Music too was very important. In my time the school had Senior and Junior Choirs, a Morning Choir which was supposed to lead the singing at Assembly and later, a Madrigal Choir which eventually made a record, all supervised tirelessly by Miss Gosling. The ever-present traveling difficulties prevented most extra-curricular activities taken for granted today, but we did two major drama productions in my time:- a Coronation Masque written and produced by the multi-talented Miss Ali, and performed in the open air with many a prayer perforce, since the Old Gym could not possibly take performers and audience as well: and "Arms and the Man" in 1955 with evening performances which seemed very sophisticated to us. Our own school careers were crowned with a strictly unofficial production very reminiscent of "Not the Nine O'clock News" and called "The Drop of Another Clanger". We were heavily influenced by the Goon Show and played attired in meal sacks. I recall that mine was inscribed with the immortal legend "A 112 lbs of Sow and Weaners Food". I don't remember now who else laughed, but we all did.

Other regular set pieces included, of course, the annual Carol Service at which in our last year we sang some pieces from the Messiah with enormous enthusiasm. By that time the prefects had a cubby hole, grandly named study, in which we used to laugh a lot and practise our singing with consequent disturbance for the classess next door. And then there was Speech Day, the mere mention of which brings back to me the scent of summer flowers, and of the delicious baking done by the fifth form, (one piece of cake only for the members of the school, Miss Middlewood would say optimistically) and the lump in the throat stifled by self consciousness brought on by "Go forth with God".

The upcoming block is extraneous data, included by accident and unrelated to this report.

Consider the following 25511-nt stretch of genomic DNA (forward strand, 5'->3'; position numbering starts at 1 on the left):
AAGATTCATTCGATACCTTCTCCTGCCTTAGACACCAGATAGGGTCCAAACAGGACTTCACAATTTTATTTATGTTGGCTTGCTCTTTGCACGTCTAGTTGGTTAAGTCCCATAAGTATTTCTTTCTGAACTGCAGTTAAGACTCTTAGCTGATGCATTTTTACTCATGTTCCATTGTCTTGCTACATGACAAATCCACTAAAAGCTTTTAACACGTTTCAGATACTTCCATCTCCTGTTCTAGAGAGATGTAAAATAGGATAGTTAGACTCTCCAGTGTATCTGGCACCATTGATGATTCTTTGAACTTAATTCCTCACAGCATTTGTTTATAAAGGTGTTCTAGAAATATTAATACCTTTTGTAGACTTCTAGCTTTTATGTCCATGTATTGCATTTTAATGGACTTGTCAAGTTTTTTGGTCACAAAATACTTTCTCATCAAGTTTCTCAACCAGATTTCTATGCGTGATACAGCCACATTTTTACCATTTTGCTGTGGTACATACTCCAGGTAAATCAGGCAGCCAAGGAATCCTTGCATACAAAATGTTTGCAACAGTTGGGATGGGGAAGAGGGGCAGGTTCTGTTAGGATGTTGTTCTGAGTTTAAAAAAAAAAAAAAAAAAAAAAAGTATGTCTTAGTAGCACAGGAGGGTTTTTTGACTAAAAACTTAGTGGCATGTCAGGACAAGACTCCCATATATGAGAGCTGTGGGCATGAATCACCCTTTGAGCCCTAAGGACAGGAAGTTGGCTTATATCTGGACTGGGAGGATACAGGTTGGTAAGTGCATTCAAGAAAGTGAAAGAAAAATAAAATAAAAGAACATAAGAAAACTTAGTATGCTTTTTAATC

Uniform was strict in our day. Tunics, blouses, cardigans, blazers, reefer and gaberdine coats, and of course The Hat, all had to be of the designated pattern. The Hat had become a sort of hybrid beret by our time, but a few of the old quasi-A.T.S. type remained on mutely protesting heads of some of the older girls. Summer dresses were strictly controlled. There was legendary girl who was reputed to have a dozen green and white dresses, each deviating just a little from the regulations and declared unfit by vigilant staff, languishing in her wardrobe. As we got older, uniform began to lose its charm, and we took reprisals by wearing lacy petticoats, patterned stockings , and slip on shoes when we could get away with it. The summer of 1958 when we were leaving was THE summer of the starched petticoat and I can remember how silly we looked, like so many green and white bolsters, with layer of stiff cotton under dresses not cut to accommodate such volume.